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Needle Exchange Program at Risk of Shut Down

Needle Exchange Program at Risk of Shut Down

Author: Justin Mckibben

The whole state of Maine has seen a pretty hideous side of the opiate epidemic and is not excluded from the rising drug problems in this country. In 2015 alone Maine experienced 272 overdose deaths, which was a staggering increase of 31% in one years time. So with the issue being so real for the people in these communities, why is it that the city of Portland would be getting rid of its respected needle exchange program?

The Governor of Maine, Paul LePage, is no stranger to controversial commentary when it concerns drug addiction and substance abuse. He has repeatedly been quotes for making some pretty questionable statements notoriously saturated in stigma and even racism. On one occasion he even had the audacity to say that guys named “D-Money” would be flooding Maine to sell drugs and impregnate all their white women… yes, this is an actual thing he said… and now the state is facing a pretty serious danger by eliminating a huge resource.

India Street Public Health Center Needle Exchange Program

In any state these public health service programs can help, and in places like Portland they have become progressive institutions for saving lives. This particular program, offered by the India Street Public Health Center, offers a range of services that have a huge impact on the community when it comes to the health risks of drug abuse, such as:

  • Collecting 150,000 syringes a year
  • Offers vital HIV and hepatitis C testing
  • Provides overdose prevention and harm reduction education

Throughout the state the opioid overdose antidote Narcan has been made available with a prescription, which only increases the benefit of the needle exchange program operating in a clinical setting because the clinical staff can write prescriptions for the overdose antidote, and other staff can then distribute Narcan kits to those at risk of an overdose. While some in Maine are working progressively to help, others are willing to skimp on the bill.

Possibly one of the most troubling aspects of the potential shut-down of this facility is that there is no plan in place to continue this program, which is currently operated with donated supplies.

Cutting the Budget

The threat comes from when Portland City Manager Jon Jennings proposed a budget that would eliminate the funding for the India Street Public Health Center, which seems pretty irresponsible consider this facility houses several important healthcare programs besides the needle exchange such as:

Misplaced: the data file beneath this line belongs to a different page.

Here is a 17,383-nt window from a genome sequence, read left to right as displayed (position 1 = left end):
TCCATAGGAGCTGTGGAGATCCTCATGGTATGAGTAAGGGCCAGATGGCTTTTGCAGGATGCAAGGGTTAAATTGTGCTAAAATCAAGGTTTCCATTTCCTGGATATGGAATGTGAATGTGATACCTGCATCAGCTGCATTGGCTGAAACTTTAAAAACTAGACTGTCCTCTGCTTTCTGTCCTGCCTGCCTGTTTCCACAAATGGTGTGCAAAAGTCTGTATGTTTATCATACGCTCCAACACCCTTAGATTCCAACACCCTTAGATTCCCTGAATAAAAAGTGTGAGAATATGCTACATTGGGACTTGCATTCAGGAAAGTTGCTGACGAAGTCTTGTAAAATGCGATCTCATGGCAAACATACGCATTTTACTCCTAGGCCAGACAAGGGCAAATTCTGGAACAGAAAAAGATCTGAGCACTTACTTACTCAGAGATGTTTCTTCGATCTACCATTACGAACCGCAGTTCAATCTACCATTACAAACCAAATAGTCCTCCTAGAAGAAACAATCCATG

• The states only STD clinic
  • Positive Healthcare- A program providing primary care and HIV specialty care

These services are not reproduced anywhere else in Portland, or in the state of Maine, and transitioning them without a clear plan could result in many vulnerable people falling through the cracks.

All these programs, including the needle exchange, are 85% grant funded, while the city of Portland contributes to infrastructure costs and fringe benefits for the employees.

Jennings and other officials did propose the programs be moved to Portland Community Health Center (PCHC) and the non-profit Federally Qualified Health Center, but this hypothetical transition does nothing to account for the complex nature of the illnesses they are dealing with, and does not provide a seamless switch in services. Some of these programs may not even get the necessary funding upon switching, so really there is no concrete plan to support these services.

Fighting Back the Bad Budget

The part that makes you cringe is that Jennings proposal conveniently provides funding to expand the city-run golf course and restaurant. So yea, it seems LePage isn’t the only politician in Maine who thinks the lives of addicts are less valuable than others… or even less valuable than an afternoon of golf and brunch.

Even Portland Mayor Ethan Strimling opposes the budget that plans to close the programs, and said in a speech to the council that Jennings is devoting more resources to public works than public health. Last week groups of protesters took to the street to urge city council members to vote against closing the clinic. The council is scheduled to vote on the budget May 16.

With all this hanging in the balance- HIV treatment, STD testing and a needle exchange program that could be helping the city avoid even more devastating death rates- hopefully the politicians have heard the people of Portland loud and clear and will not follow in the beliefs of LePage or Jennings in trying to shrug the responsibility of treating addicts and others suffering from stigmatized illnesses off on someone else to make more room in the budget.

How big does this golf course need to be, anyway?

Needle exchange programs and other means of harm reduction have become an integral part of the new wave of public health solutions, and shutting down programs designed to preserve life should never be a question of having room in the budget.

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